When you spend time with your child you need to focus on maintaining a loving, positive and compassionate relationship so the child knows that they are safe with you.
Never speak about the other parent in a derogatory way. Focus on your child, listen to them, and don’t pressure them into speaking when they aren’t willing, just be there for them. Always be even-tempered and keep your emotions under control.
Keep reassuring your child that they can always speak to you about anything and everything and that you are here for them. Keep telling them how much you love them. Keep showing up. Be always rational and reasonable and have the best interest of the child at your heart.
Be proactive, if you can and are allowed, seek therapy for your child. Search for a specialist in a PSD and someone who is not affiliated with the alienating parent in any way.
Be the role model for your kids. Show your children through your actions that you have their best interest as your priority.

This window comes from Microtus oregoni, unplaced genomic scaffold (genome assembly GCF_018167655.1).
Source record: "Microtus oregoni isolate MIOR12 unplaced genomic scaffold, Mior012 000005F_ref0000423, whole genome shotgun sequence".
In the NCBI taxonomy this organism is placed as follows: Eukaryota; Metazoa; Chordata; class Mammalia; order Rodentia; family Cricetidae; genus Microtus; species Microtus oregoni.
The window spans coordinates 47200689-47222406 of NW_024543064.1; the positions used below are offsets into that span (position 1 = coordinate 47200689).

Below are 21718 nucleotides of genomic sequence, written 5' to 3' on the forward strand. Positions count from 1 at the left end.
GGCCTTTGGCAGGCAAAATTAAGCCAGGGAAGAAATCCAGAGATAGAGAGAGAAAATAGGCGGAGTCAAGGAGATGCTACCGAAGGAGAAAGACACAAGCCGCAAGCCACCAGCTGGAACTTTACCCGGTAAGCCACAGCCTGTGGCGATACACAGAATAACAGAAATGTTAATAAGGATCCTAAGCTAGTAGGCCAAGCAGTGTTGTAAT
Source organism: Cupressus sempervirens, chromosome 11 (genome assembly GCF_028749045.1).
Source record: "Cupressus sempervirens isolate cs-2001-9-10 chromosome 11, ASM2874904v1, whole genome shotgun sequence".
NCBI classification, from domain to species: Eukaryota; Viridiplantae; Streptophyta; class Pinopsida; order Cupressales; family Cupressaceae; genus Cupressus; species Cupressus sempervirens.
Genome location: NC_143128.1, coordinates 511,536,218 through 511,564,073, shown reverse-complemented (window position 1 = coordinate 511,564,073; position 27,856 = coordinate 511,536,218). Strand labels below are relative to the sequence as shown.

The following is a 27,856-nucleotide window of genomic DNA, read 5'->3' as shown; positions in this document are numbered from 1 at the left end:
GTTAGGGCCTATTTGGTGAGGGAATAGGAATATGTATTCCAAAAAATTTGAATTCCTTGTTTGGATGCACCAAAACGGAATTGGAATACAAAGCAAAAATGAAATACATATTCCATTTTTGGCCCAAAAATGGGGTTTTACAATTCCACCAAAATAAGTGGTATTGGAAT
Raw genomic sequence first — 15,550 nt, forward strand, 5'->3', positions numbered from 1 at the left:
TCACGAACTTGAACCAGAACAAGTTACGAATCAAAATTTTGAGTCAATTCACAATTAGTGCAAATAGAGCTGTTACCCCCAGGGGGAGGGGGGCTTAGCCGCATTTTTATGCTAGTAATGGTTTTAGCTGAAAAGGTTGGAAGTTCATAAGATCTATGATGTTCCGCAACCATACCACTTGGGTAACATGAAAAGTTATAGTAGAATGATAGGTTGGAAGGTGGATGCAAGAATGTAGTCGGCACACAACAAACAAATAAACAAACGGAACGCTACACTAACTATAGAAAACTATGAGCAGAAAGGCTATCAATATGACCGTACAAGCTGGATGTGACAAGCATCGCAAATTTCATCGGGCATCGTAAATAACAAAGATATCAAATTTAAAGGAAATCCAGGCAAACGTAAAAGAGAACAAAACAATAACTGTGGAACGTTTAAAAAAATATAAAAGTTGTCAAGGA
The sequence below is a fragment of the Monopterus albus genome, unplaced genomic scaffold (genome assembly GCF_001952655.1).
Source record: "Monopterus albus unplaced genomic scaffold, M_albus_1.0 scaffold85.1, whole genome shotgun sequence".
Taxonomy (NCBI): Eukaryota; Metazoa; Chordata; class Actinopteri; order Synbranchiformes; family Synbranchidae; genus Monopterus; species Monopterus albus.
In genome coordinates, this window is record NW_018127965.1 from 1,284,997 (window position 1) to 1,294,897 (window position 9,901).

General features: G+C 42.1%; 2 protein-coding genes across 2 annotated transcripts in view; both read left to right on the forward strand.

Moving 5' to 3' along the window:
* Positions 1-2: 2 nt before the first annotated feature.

Stay focused and most importantly present when you spend time with your children. Keep calling even when you know that the phone will be hidden, show up at the door even when you know that the other parent has made plans and your child will be made unavailable.
This will be painful but you must and will endure because you must remember that you have the tools to give your child a chance to develop into a healthy adult.
Please don’t care what other people will say, think or do. These are your children and you are their parent. And only you know who are you dealing with when it comes to your ex-partner.
Stay strong and don’t give in. There is a long bumpy and treacherous road ahead of you so you must be physically and mentally prepared to embark on it.
At times, you must make your well-being a priority, before helping your children. And that’s okay, don’t be hard on yourself.
Life was never meant to be easy, and it’s not your fault that you’ve ended up in a relationship with a narcissist.
But it’s also not your children’s fault.
Do your best to help your children grow up and become responsible parents so they don’t repeat their parents’ mistakes.
Protect yourself and protect them from any harm, even when it comes to protecting them from their own families.